Westside Park, Los Angeles Calif.

Q: Outside of work what are some of your personal hobbies? A: I love being with my daughter! She and I hike, spend time at the beach, cook, swim, sing. Life gets so busy that having those moments together with my family is what I love most. And I have really enjoyed traveling. We just got back from opening the first inclusive playground in Ecuador and launching our social inclusion programming. I love hearing (and attempting to speak, not always gracefully) another language and experiencing the beauty of another culture. It is immersion into so many new sights, sounds and tastes. Learn more about Shane’s Inspiration and their social inclusion programming. 4th Avenue Park, Avocado Heights, Calif.

4th Avenue Park, Avocado Heights, Calif.


Teaching students the benefits of composting The second annual Green Apple Day of Service, a day sponsored by the USGBC’s Center for Green Schools, took place on Saturday, Sept. 28. The day gave parents, teachers, students, companies and local organizations the opportunity to help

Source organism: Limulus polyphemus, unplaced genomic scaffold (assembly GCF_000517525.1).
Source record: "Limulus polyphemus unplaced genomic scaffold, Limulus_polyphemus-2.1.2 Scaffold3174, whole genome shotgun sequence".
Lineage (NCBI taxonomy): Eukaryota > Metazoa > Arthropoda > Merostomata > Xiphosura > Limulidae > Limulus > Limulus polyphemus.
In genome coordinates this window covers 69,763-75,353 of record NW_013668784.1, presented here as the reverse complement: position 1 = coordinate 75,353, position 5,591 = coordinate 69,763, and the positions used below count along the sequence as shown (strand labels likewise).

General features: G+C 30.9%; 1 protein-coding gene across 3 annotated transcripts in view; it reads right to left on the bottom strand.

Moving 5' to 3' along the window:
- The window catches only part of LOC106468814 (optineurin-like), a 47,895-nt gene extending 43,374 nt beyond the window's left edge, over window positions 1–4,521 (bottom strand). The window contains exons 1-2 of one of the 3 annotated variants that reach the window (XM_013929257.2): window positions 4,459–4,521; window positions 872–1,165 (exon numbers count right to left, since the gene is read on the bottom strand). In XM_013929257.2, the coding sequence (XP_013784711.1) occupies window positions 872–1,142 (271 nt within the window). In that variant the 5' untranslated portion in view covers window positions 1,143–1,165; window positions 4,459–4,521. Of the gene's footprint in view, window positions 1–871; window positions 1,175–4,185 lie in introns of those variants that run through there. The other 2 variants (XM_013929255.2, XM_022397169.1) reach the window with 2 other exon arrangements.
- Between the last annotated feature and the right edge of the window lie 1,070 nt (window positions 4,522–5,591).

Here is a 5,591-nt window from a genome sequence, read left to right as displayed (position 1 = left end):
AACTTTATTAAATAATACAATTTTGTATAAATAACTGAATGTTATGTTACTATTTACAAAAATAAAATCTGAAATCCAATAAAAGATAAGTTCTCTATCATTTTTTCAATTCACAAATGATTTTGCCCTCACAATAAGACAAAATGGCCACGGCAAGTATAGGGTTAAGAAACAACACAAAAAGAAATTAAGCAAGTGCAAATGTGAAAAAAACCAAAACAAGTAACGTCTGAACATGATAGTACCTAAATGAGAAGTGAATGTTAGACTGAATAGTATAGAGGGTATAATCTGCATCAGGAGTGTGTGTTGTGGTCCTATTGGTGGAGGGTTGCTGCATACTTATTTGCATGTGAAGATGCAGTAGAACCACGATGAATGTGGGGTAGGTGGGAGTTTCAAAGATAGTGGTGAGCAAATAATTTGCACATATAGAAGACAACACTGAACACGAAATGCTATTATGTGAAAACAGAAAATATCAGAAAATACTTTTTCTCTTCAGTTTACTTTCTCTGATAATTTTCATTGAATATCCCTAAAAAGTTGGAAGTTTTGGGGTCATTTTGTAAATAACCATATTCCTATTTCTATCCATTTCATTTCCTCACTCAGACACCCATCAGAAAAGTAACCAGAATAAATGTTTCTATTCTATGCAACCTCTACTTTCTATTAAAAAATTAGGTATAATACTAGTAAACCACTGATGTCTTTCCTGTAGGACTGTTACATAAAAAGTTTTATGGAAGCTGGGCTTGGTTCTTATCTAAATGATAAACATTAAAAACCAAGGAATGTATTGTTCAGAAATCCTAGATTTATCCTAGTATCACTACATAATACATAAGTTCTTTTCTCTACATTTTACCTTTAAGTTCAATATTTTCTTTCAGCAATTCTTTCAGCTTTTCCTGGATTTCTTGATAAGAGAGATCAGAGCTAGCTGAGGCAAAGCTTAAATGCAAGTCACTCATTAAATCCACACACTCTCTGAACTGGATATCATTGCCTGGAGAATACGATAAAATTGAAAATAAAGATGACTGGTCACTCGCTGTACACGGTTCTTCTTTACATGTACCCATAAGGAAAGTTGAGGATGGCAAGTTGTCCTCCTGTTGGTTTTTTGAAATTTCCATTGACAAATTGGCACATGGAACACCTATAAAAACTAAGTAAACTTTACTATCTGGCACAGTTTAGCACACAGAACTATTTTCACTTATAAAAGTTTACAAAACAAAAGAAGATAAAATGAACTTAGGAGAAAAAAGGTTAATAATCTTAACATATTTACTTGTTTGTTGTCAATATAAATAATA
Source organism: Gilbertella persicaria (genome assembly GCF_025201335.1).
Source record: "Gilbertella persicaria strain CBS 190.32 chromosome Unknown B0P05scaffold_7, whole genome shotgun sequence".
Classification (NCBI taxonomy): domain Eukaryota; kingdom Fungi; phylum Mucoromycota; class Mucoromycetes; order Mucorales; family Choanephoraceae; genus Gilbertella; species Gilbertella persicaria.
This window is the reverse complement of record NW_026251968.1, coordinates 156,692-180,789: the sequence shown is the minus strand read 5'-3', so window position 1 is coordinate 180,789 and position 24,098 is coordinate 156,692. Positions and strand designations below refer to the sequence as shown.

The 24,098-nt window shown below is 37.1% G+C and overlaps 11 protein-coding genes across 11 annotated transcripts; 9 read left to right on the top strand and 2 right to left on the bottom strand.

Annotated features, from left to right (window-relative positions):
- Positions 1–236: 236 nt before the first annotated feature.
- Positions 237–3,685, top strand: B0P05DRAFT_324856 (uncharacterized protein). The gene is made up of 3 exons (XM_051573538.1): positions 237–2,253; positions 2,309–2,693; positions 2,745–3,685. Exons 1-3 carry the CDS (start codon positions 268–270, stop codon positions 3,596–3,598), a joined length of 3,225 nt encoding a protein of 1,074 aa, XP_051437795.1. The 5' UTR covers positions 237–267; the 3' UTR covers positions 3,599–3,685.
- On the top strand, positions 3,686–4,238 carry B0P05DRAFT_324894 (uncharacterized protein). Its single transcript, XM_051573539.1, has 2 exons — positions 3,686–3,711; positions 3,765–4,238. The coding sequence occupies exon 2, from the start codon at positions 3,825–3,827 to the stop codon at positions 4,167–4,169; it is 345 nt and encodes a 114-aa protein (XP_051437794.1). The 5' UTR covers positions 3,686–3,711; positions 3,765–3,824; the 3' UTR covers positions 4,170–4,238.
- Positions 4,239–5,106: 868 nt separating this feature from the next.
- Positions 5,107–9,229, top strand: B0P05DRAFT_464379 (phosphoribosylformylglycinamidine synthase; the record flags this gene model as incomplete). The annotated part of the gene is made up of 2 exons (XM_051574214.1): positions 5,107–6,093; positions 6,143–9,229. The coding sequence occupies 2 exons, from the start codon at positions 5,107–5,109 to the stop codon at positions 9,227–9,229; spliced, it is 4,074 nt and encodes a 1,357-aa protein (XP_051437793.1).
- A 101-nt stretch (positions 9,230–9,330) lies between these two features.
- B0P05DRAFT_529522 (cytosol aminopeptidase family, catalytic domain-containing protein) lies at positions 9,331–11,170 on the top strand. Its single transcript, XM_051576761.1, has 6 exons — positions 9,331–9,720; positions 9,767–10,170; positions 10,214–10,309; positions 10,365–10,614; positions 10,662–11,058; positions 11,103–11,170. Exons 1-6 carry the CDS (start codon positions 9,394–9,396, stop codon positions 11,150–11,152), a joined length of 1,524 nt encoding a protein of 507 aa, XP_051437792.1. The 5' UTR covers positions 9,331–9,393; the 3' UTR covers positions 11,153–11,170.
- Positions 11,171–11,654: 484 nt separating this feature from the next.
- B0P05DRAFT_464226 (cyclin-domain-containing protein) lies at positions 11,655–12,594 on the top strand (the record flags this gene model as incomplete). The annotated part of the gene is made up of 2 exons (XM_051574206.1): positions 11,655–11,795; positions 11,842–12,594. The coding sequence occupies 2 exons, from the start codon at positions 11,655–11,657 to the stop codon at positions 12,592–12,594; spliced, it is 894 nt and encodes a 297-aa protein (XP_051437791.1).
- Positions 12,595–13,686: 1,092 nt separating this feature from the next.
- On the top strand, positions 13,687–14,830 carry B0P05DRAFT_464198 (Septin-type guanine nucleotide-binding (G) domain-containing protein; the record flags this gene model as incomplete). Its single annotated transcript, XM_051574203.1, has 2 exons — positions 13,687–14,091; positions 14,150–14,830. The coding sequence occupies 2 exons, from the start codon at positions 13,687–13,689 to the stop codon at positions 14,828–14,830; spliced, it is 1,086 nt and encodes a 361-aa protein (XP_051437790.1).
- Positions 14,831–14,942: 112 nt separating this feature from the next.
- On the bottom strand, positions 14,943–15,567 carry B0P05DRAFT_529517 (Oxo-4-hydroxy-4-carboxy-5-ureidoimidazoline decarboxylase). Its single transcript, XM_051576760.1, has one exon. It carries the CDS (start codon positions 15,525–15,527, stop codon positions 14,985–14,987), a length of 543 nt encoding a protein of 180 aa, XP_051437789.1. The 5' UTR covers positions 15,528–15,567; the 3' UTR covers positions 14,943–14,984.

Part of the sustainability solution

transform schools into healthy, safe and productive learning environments through

Since 2008, Landscape Structures

local service projects.

has partnered with American

To celebrate Green Apple Day of Service this year, Landscape Structures partnered

Forests to plant trees to directly

with the MN Green Schools Coalition to help Delano Elementary School (DES)

offset the carbon dioxide (CO2)

improve their existing composting program. Throughout the week, DES’s media

produced in the manufacturing